Alpina Releases a Pair of Limited Edition Startimer Pilot Heritage Manfactures Housing their Equally Charming AL-709 Bumper Movement

Alpina introduced their in-house AL-709 movement last year with the Startimer Pilot Heritage Manufacture Limited Edition; a time only reference that captured the minimal and formal design of mid-century dress watches in a compact case offered in steel and a gold plated version. With the release, Alpina brought back a style of movement that the brand was known for using in the 1950’s along with the likes of Omega, Vacheron Constantin, Jaeger LeCoultre, and Zenith. The movement we’re referring to is the “bumper” automatic movement – a design that led the way for watch brands to offer a self-winding movement to the masses, which was something that was totally brand new and unheard of at the time. The style of movement would gradually be phased out for the more conventional 360° rotor movement, but before the eventual transition, the bumper movement would see action in several Alpina references that included the Rensie, a small-seconds field watch channeling vintage military design (Cal. 582) and an Alpina reference sporting a 3-6-9-12 dial, as well as a Taubert Vacuum case (Cal.584). The bumper movement is very much a part of Alpina history, and has yet again returned to the catalog through a limited run of two new Startimer Pilot Heritage Manufactures.

I must admit, I’m still learning my way through the little bits of horology history, and the idea of a bumper movement is something that was unfamiliar to me. A quick search on the interwebs led me to an endless amount of forum posts about these highly sought after vintage movements and a whole community of collectors that went ga-ga for them. So what is a bumper movement anyways? Traditionally speaking, a bumper movement is a design that automatically winds a watch via a rotor that only travels a third of the distance (120°) of a conventional full-revolution rotor. The rotor travels the distance allotted until it’s met by a spring, and then bounces or “bumps” in the opposite direction until it’s met by another spring positioned on the other side of the rotor. Part of the charm of these movements is that the user can actually feel the “bump” of the rotor with the watch in hand, and in some instances, while on the wrist. The bumper movement would see several iterations from other watch brands, but would inevitably give way to the 360° rotor.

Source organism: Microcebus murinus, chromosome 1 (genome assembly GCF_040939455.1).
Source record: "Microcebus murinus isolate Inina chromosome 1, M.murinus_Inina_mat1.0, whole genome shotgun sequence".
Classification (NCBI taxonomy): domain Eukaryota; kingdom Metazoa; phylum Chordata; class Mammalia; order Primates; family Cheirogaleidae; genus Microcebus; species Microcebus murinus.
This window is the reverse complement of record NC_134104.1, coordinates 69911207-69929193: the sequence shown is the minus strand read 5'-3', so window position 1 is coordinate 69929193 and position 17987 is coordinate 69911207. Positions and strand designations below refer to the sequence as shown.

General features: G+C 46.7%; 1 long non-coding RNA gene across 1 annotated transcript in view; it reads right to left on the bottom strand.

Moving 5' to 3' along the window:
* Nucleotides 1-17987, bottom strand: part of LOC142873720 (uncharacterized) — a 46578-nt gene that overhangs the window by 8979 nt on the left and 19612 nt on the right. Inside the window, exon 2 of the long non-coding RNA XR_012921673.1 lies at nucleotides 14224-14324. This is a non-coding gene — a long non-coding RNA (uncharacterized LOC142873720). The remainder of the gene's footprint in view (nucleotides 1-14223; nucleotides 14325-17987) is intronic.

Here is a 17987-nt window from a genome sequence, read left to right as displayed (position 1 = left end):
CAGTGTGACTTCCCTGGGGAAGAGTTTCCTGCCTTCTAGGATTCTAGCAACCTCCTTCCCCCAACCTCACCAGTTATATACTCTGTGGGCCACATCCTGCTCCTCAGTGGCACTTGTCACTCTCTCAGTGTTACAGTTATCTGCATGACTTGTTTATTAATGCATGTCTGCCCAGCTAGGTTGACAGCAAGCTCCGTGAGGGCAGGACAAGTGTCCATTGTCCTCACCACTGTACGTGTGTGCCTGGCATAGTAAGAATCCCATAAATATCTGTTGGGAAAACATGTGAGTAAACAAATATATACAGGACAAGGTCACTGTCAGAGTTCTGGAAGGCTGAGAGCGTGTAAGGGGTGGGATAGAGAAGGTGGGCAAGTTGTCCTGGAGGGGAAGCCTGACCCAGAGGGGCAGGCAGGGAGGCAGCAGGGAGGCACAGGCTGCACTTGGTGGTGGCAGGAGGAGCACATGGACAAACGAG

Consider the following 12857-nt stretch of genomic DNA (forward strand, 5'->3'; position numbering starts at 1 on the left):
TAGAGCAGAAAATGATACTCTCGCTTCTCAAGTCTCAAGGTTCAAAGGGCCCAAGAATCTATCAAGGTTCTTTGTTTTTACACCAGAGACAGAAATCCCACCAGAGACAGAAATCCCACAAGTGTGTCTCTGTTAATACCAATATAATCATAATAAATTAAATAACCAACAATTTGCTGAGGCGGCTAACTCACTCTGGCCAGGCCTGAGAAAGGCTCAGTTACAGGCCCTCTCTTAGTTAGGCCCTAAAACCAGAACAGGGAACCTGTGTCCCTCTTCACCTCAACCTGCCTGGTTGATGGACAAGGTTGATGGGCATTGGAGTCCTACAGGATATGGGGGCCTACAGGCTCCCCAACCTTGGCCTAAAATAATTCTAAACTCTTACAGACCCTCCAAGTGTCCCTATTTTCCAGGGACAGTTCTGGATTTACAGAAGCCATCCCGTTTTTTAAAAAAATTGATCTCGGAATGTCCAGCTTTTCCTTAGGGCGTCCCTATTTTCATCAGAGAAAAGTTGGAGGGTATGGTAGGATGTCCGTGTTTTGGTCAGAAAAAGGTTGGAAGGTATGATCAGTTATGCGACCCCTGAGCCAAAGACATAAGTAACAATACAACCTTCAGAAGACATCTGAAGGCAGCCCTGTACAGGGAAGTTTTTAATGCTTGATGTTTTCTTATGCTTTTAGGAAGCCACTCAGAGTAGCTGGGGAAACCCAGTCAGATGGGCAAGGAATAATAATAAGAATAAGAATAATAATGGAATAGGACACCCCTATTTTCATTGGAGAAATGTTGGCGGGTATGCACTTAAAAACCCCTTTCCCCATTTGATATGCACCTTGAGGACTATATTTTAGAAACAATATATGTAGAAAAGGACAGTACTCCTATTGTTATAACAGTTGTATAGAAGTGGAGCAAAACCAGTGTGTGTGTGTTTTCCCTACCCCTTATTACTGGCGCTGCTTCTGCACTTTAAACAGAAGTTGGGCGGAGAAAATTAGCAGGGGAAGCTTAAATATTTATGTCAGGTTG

Fast forward to today, the two new limited edition Startimer Pilot Heritage Manufacture houses the unique movement with some modern updates. In geometry, architecture, and form, the AL-709 largely remains the same. The difference here is a rotor that travels 330° as opposed to the traditional 120°. The AL-709 movement also forgoes the set of springs for a pivoted “stop”, increasing the amount of rotor rotation. The movement is also very easy on the eyes, adorned in rose gold and fitted with blued screws. The Alpina wordmark is inscribed at the center of the anchor-shaped rotor with their signature italic typeface.

The dial remains minimally designed, keeping the exhibition caseback spotlight on the movement. But there are some notable changes here. The dial now presents a railroad minute track that houses a set of markers at every five minute interval with a healthy serving of faux patina. The next layer displays a set of Arabic numerals. Aesthetically, the watch comes across as more casual, and dare I say, sportier, when you compare this release with the one from last year.

The new Startimer Pilot Heritage Manufacture comes in two case and dial variations. The first model comes with a navy blue dial and a stainless steel case, which really highlights the patina markers and applied polished Arabic numerals, and is the more conservative of the two. The second model is encased in a steel gold-plated case and uses a gray dial as a background for black applied indices. We’re introduced to a familiar cushion case that balances between brushed and polished finishing. The Startimer Pilot Heritage should wear really, really well when you consider the 40.75mm lug to lug. The case measures 42mm in width and 13.25mm in thickness, and has  a straight flat shaped caseback, further complimenting that short lug to lug length.

Adding Arabic numerals to the dial and a railroad minute track with patina plots, especially on the navy blue dial reference, really makes the Startimer an attractive timepiece. It channels the vintage military design within the dial, but turns it into something slightly different and distinct when you combine the cushion case and of course, the AL-703 bumper movement.

Both models come attached with a brown leather strap with an off-white stitching. Each model is limited to 188 pieces and availability for these models is set for April 2023. The Startimer Pilot Heritage Manufacture stainless steel model with the navy blue dial retails for $3,195 and the gold-plated model with the gray dial retails for $3,395. Alpina

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Thomas is a budding writer and an avid photographer by way of San Diego, California. From his local surf break to mountain peaks and occasionally traveling to destinations off the beaten path, he is always searching for his next adventure, with a watch on wrist, and a camera in hand. Thomas is a watch enthusiast through and through; having a strong passion for their breadth of design, historical connection, and the stories that lie within each timepiece.